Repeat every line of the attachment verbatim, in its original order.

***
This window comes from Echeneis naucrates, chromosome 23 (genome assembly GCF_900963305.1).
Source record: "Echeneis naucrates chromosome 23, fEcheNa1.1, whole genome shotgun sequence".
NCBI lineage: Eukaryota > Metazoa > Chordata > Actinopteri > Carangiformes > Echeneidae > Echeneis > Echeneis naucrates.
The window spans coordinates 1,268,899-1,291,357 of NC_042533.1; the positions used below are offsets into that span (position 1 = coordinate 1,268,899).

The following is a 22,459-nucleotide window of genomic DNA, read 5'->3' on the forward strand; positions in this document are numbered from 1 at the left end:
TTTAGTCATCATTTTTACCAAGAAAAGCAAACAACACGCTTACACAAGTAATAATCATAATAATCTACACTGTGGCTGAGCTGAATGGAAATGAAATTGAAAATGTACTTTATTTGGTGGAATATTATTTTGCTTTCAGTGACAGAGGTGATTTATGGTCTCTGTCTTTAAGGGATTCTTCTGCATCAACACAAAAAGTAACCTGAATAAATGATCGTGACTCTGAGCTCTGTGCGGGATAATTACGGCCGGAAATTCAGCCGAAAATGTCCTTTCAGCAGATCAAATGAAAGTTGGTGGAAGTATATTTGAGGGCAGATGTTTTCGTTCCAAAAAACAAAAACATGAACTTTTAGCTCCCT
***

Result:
This window comes from Echeneis naucrates, chromosome 23 (genome assembly GCF_900963305.1).
Source record: "Echeneis naucrates chromosome 23, fEcheNa1.1, whole genome shotgun sequence".
NCBI lineage: Eukaryota > Metazoa > Chordata > Actinopteri > Carangiformes > Echeneidae > Echeneis > Echeneis naucrates.
The window spans coordinates 1,268,899-1,291,357 of NC_042533.1; the positions used below are offsets into that span (position 1 = coordinate 1,268,899).

The following is a 22,459-nucleotide window of genomic DNA, read 5'->3' on the forward strand; positions in this document are numbered from 1 at the left end:
TTTAGTCATCATTTTTACCAAGAAAAGCAAACAACACGCTTACACAAGTAATAATCATAATAATCTACACTGTGGCTGAGCTGAATGGAAATGAAATTGAAAATGTACTTTATTTGGTGGAATATTATTTTGCTTTCAGTGACAGAGGTGATTTATGGTCTCTGTCTTTAAGGGATTCTTCTGCATCAACACAAAAAGTAACCTGAATAAATGATCGTGACTCTGAGCTCTGTGCGGGATAATTACGGCCGGAAATTCAGCCGAAAATGTCCTTTCAGCAGATCAAATGAAAGTTGGTGGAAGTATATTTGAGGGCAGATGTTTTCGTTCCAAAAAACAAAAACATGAACTTTTAGCTCCCT